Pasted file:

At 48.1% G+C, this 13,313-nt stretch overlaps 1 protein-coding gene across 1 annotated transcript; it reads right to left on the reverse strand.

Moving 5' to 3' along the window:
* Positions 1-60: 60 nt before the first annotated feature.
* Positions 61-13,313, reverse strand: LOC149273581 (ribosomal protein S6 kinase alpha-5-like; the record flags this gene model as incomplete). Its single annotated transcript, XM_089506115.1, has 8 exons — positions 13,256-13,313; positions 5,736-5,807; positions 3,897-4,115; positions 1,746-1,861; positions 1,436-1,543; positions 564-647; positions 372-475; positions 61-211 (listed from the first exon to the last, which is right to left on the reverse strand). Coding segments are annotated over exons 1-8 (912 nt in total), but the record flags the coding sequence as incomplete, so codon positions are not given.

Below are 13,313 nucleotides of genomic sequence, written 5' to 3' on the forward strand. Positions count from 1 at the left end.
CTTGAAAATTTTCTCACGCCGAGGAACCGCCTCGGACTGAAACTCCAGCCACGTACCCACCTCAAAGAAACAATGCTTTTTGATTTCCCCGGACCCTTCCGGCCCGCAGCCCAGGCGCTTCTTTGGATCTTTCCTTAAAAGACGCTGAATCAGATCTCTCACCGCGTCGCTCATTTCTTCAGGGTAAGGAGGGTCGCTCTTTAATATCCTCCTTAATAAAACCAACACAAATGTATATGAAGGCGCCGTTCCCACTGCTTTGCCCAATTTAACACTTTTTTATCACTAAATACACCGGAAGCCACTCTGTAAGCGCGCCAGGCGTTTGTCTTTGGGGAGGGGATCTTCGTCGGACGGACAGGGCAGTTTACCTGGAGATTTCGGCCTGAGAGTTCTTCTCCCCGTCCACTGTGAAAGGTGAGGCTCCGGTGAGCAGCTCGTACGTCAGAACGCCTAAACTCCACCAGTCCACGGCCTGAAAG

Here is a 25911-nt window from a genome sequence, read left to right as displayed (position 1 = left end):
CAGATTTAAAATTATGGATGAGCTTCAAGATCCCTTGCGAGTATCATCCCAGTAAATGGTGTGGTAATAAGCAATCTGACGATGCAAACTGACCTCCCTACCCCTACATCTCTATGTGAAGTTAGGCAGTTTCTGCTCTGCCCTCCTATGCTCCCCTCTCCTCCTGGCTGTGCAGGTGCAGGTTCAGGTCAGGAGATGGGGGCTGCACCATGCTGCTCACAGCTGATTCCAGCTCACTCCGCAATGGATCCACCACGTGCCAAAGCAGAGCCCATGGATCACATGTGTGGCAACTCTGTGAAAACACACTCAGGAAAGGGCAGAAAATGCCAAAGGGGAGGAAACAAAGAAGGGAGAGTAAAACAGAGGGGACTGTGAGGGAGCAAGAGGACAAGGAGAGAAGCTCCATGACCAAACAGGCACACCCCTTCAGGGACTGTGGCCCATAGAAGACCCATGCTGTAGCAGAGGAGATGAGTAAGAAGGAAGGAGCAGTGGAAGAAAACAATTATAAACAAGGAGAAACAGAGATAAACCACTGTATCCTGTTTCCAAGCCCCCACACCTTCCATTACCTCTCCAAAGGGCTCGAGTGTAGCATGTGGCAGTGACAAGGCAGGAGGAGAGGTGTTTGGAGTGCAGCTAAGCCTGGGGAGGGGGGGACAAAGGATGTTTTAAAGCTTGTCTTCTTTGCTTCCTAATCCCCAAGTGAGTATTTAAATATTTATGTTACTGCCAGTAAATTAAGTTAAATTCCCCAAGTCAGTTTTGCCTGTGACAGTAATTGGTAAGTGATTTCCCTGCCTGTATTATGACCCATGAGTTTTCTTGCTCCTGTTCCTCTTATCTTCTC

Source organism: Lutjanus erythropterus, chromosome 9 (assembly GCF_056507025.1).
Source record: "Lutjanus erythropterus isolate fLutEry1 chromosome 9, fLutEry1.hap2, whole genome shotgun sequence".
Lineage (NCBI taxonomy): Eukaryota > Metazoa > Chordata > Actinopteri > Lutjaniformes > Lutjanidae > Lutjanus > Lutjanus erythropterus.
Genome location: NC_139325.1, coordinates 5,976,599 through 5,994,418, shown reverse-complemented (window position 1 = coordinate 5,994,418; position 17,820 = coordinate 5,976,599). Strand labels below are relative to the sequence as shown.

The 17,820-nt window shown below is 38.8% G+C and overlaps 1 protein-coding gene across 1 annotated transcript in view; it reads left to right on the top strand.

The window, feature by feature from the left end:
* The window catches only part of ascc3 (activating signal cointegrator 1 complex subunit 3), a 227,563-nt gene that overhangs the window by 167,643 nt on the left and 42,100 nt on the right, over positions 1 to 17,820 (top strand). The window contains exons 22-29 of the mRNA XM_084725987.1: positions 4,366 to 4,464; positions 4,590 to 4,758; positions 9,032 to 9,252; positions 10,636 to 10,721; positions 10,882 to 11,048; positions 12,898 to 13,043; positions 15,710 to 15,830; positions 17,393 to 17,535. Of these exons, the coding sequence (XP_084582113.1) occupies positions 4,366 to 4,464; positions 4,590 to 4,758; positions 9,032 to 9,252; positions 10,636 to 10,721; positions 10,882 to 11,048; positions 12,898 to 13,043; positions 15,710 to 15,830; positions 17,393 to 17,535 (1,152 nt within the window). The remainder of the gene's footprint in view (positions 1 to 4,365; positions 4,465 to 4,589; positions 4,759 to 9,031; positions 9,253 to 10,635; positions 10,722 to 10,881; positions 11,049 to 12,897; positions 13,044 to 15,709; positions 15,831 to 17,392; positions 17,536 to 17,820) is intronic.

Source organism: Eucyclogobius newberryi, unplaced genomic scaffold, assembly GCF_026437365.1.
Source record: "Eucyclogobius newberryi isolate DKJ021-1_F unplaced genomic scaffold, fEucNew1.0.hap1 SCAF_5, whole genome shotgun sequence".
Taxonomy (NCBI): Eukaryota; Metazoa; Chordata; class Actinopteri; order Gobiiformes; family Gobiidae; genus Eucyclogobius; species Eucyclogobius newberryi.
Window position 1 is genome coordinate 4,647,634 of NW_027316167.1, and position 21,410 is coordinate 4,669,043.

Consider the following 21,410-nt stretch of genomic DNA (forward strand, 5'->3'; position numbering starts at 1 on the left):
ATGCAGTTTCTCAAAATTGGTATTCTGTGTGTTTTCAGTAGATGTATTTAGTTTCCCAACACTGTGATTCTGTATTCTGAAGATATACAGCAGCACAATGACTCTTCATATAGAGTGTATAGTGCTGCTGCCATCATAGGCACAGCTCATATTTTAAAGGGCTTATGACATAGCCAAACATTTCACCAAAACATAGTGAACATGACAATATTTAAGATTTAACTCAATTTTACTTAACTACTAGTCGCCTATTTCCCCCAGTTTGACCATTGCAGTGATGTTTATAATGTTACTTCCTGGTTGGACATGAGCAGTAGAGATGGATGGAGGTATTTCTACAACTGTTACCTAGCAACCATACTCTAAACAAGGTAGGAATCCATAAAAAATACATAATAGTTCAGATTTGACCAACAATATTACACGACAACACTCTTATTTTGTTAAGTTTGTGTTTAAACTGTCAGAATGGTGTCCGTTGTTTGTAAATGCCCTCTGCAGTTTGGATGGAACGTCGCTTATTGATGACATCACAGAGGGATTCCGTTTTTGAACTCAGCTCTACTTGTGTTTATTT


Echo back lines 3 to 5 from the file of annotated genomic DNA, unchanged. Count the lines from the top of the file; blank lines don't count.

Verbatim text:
* Positions 1-60: 60 nt before the first annotated feature.
* Positions 61-13,313, reverse strand: LOC149273581 (ribosomal protein S6 kinase alpha-5-like; the record flags this gene model as incomplete). Its single annotated transcript, XM_089506115.1, has 8 exons — positions 13,256-13,313; positions 5,736-5,807; positions 3,897-4,115; positions 1,746-1,861; positions 1,436-1,543; positions 564-647; positions 372-475; positions 61-211 (listed from the first exon to the last, which is right to left on the reverse strand). Coding segments are annotated over exons 1-8 (912 nt in total), but the record flags the coding sequence as incomplete, so codon positions are not given.

Below are 13,313 nucleotides of genomic sequence, written 5' to 3' on the forward strand. Positions count from 1 at the left end.